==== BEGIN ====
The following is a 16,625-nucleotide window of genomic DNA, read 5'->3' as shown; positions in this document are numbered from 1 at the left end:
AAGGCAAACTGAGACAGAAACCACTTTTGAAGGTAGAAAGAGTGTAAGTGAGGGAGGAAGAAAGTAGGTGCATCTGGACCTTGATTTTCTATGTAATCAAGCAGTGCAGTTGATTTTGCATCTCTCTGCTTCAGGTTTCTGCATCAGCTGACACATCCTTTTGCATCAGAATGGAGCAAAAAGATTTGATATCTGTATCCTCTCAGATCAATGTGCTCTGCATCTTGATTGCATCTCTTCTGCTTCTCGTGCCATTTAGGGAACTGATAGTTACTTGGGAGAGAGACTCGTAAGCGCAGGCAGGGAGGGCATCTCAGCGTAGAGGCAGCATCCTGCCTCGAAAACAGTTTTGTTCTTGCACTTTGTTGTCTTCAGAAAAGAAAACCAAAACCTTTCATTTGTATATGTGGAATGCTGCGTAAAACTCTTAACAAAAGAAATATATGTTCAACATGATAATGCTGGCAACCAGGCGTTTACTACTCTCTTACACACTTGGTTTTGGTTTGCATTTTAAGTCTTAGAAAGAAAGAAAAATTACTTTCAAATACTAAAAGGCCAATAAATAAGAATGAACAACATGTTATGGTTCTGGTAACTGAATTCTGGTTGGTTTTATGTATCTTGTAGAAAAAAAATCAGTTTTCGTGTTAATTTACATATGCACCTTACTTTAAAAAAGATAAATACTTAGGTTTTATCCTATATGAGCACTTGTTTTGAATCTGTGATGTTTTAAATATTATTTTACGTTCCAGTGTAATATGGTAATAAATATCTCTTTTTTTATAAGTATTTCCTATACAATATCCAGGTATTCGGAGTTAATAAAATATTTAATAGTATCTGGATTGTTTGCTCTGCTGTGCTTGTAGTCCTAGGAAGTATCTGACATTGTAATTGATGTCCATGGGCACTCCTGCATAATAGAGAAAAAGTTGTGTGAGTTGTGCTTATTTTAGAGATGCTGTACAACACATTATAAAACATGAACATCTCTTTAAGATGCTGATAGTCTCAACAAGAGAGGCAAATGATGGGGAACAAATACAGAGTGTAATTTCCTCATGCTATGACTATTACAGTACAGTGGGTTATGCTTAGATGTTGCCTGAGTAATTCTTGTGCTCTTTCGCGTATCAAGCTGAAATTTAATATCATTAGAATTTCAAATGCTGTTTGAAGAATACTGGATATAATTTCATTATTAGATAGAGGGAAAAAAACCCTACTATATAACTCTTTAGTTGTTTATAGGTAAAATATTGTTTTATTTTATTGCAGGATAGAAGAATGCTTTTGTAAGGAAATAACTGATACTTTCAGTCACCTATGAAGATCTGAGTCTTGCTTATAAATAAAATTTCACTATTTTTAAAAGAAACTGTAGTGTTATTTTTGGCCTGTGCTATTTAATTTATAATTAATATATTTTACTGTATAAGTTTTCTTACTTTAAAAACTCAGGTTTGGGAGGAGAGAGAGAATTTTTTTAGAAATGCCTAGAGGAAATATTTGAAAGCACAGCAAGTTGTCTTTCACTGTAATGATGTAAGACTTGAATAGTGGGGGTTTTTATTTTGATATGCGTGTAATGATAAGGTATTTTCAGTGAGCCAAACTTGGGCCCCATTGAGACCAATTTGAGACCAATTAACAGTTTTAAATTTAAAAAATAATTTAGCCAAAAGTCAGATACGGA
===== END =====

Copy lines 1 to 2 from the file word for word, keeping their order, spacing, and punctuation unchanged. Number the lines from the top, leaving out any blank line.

The following is a 16,625-nucleotide window of genomic DNA, read 5'->3' as shown; positions in this document are numbered from 1 at the left end:
AAGGCAAACTGAGACAGAAACCACTTTTGAAGGTAGAAAGAGTGTAAGTGAGGGAGGAAGAAAGTAGGTGCATCTGGACCTTGATTTTCTATGTAATCAAGCAGTGCAGTTGATTTTGCATCTCTCTGCTTCAGGTTTCTGCATCAGCTGACACATCCTTTTGCATCAGAATGGAGCAAAAAGATTTGATATCTGTATCCTCTCAGATCAATGTGCTCTGCATCTTGATTGCATCTCTTCTGCTTCTCGTGCCATTTAGGGAACTGATAGTTACTTGGGAGAGAGACTCGTAAGCGCAGGCAGGGAGGGCATCTCAGCGTAGAGGCAGCATCCTGCCTCGAAAACAGTTTTGTTCTTGCACTTTGTTGTCTTCAGAAAAGAAAACCAAAACCTTTCATTTGTATATGTGGAATGCTGCGTAAAACTCTTAACAAAAGAAATATATGTTCAACATGATAATGCTGGCAACCAGGCGTTTACTACTCTCTTACACACTTGGTTTTGGTTTGCATTTTAAGTCTTAGAAAGAAAGAAAAATTACTTTCAAATACTAAAAGGCCAATAAATAAGAATGAACAACATGTTATGGTTCTGGTAACTGAATTCTGGTTGGTTTTATGTATCTTGTAGAAAAAAAATCAGTTTTCGTGTTAATTTACATATGCACCTTACTTTAAAAAAGATAAATACTTAGGTTTTATCCTATATGAGCACTTGTTTTGAATCTGTGATGTTTTAAATATTATTTTACGTTCCAGTGTAATATGGTAATAAATATCTCTTTTTTTATAAGTATTTCCTATACAATATCCAGGTATTCGGAGTTAATAAAATATTTAATAGTATCTGGATTGTTTGCTCTGCTGTGCTTGTAGTCCTAGGAAGTATCTGACATTGTAATTGATGTCCATGGGCACTCCTGCATAATAGAGAAAAAGTTGTGTGAGTTGTGCTTATTTTAGAGATGCTGTACAACACATTATAAAACATGAACATCTCTTTAAGATGCTGATAGTCTCAACAAGAGAGGCAAATGATGGGGAACAAATACAGAGTGTAATTTCCTCATGCTATGACTATTACAGTACAGTGGGTTATGCTTAGATGTTGCCTGAGTAATTCTTGTGCTCTTTCGCGTATCAAGCTGAAATTTAATATCATTAGAATTTCAAATGCTGTTTGAAGAATACTGGATATAATTTCATTATTAGATAGAGGGAAAAAAACCCTACTATATAACTCTTTAGTTGTTTATAGGTAAAATATTGTTTTATTTTATTGCAGGATAGAAGAATGCTTTTGTAAGGAAATAACTGATACTTTCAGTCACCTATGAAGATCTGAGTCTTGCTTATAAATAAAATTTCACTATTTTTAAAAGAAACTGTAGTGTTATTTTTGGCCTGTGCTATTTAATTTATAATTAATATATTTTACTGTATAAGTTTTCTTACTTTAAAAACTCAGGTTTGGGAGGAGAGAGAGAATTTTTTTAGAAATGCCTAGAGGAAATATTTGAAAGCACAGCAAGTTGTCTTTCACTGTAATGATGTAAGACTTGAATAGTGGGGGTTTTTATTTTGATATGCGTGTAATGATAAGGTATTTTCAGTGAGCCAAACTTGGGCCCCATTGAGACCAATTTGAGACCAATTAACAGTTTTAAATTTAAAAAATAATTTAGCCAAAAGTCAGATACGGA